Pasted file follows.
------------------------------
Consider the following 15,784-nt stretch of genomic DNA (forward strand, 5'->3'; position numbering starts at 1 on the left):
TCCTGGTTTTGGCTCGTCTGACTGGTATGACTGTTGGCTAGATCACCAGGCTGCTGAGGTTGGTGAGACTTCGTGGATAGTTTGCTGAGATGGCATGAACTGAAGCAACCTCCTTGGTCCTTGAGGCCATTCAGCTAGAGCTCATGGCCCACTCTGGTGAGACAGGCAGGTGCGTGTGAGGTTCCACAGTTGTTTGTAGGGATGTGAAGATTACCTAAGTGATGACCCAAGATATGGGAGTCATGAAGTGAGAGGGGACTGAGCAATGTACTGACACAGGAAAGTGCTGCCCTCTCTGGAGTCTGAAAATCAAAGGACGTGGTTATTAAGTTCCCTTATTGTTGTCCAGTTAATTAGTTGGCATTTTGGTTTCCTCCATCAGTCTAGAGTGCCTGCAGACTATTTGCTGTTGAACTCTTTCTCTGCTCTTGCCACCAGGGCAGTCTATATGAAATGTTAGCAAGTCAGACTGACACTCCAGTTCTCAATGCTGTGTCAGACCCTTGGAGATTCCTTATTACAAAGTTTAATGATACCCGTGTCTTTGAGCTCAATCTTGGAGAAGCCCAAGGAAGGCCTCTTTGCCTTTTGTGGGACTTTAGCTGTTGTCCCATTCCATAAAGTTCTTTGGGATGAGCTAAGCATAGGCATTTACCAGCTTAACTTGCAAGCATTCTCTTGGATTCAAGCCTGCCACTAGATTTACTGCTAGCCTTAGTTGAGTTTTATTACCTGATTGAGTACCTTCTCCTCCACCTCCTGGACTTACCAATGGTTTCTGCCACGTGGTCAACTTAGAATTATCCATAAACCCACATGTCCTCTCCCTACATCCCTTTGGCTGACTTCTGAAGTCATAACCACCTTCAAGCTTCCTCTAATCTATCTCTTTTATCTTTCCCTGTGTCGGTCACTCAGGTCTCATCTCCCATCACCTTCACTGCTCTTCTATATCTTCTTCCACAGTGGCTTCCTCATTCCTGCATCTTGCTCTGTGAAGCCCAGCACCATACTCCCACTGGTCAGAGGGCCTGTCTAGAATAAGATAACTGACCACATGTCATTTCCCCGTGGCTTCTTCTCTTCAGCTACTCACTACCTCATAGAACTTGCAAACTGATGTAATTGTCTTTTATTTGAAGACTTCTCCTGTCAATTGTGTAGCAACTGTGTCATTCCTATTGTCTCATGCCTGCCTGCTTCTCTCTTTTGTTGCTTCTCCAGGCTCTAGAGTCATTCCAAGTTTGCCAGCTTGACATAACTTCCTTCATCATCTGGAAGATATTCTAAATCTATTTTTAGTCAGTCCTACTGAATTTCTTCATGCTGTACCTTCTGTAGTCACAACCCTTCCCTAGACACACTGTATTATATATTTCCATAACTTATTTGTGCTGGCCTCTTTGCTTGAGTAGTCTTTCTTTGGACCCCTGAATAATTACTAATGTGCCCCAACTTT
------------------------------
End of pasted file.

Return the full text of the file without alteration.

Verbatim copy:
Consider the following 15,784-nt stretch of genomic DNA (forward strand, 5'->3'; position numbering starts at 1 on the left):
TCCTGGTTTTGGCTCGTCTGACTGGTATGACTGTTGGCTAGATCACCAGGCTGCTGAGGTTGGTGAGACTTCGTGGATAGTTTGCTGAGATGGCATGAACTGAAGCAACCTCCTTGGTCCTTGAGGCCATTCAGCTAGAGCTCATGGCCCACTCTGGTGAGACAGGCAGGTGCGTGTGAGGTTCCACAGTTGTTTGTAGGGATGTGAAGATTACCTAAGTGATGACCCAAGATATGGGAGTCATGAAGTGAGAGGGGACTGAGCAATGTACTGACACAGGAAAGTGCTGCCCTCTCTGGAGTCTGAAAATCAAAGGACGTGGTTATTAAGTTCCCTTATTGTTGTCCAGTTAATTAGTTGGCATTTTGGTTTCCTCCATCAGTCTAGAGTGCCTGCAGACTATTTGCTGTTGAACTCTTTCTCTGCTCTTGCCACCAGGGCAGTCTATATGAAATGTTAGCAAGTCAGACTGACACTCCAGTTCTCAATGCTGTGTCAGACCCTTGGAGATTCCTTATTACAAAGTTTAATGATACCCGTGTCTTTGAGCTCAATCTTGGAGAAGCCCAAGGAAGGCCTCTTTGCCTTTTGTGGGACTTTAGCTGTTGTCCCATTCCATAAAGTTCTTTGGGATGAGCTAAGCATAGGCATTTACCAGCTTAACTTGCAAGCATTCTCTTGGATTCAAGCCTGCCACTAGATTTACTGCTAGCCTTAGTTGAGTTTTATTACCTGATTGAGTACCTTCTCCTCCACCTCCTGGACTTACCAATGGTTTCTGCCACGTGGTCAACTTAGAATTATCCATAAACCCACATGTCCTCTCCCTACATCCCTTTGGCTGACTTCTGAAGTCATAACCACCTTCAAGCTTCCTCTAATCTATCTCTTTTATCTTTCCCTGTGTCGGTCACTCAGGTCTCATCTCCCATCACCTTCACTGCTCTTCTATATCTTCTTCCACAGTGGCTTCCTCATTCCTGCATCTTGCTCTGTGAAGCCCAGCACCATACTCCCACTGGTCAGAGGGCCTGTCTAGAATAAGATAACTGACCACATGTCATTTCCCCGTGGCTTCTTCTCTTCAGCTACTCACTACCTCATAGAACTTGCAAACTGATGTAATTGTCTTTTATTTGAAGACTTCTCCTGTCAATTGTGTAGCAACTGTGTCATTCCTATTGTCTCATGCCTGCCTGCTTCTCTCTTTTGTTGCTTCTCCAGGCTCTAGAGTCATTCCAAGTTTGCCAGCTTGACATAACTTCCTTCATCATCTGGAAGATATTCTAAATCTATTTTTAGTCAGTCCTACTGAATTTCTTCATGCTGTACCTTCTGTAGTCACAACCCTTCCCTAGACACACTGTATTATATATTTCCATAACTTATTTGTGCTGGCCTCTTTGCTTGAGTAGTCTTTCTTTGGACCCCTGAATAATTACTAATGTGCCCCAACTTT